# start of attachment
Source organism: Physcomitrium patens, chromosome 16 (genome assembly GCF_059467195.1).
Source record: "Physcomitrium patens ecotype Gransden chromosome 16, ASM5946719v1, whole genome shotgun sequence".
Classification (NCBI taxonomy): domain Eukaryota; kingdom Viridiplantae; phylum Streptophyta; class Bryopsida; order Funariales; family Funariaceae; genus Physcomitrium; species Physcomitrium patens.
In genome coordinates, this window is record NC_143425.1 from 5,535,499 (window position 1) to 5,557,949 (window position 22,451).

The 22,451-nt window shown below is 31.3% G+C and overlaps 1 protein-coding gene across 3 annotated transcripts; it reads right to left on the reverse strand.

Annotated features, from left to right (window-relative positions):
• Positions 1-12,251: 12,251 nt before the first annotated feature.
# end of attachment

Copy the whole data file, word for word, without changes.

Source organism: Physcomitrium patens, chromosome 16 (genome assembly GCF_059467195.1).
Source record: "Physcomitrium patens ecotype Gransden chromosome 16, ASM5946719v1, whole genome shotgun sequence".
Classification (NCBI taxonomy): domain Eukaryota; kingdom Viridiplantae; phylum Streptophyta; class Bryopsida; order Funariales; family Funariaceae; genus Physcomitrium; species Physcomitrium patens.
In genome coordinates, this window is record NC_143425.1 from 5,535,499 (window position 1) to 5,557,949 (window position 22,451).

The 22,451-nt window shown below is 31.3% G+C and overlaps 1 protein-coding gene across 3 annotated transcripts; it reads right to left on the reverse strand.

Annotated features, from left to right (window-relative positions):
• Positions 1-12,251: 12,251 nt before the first annotated feature.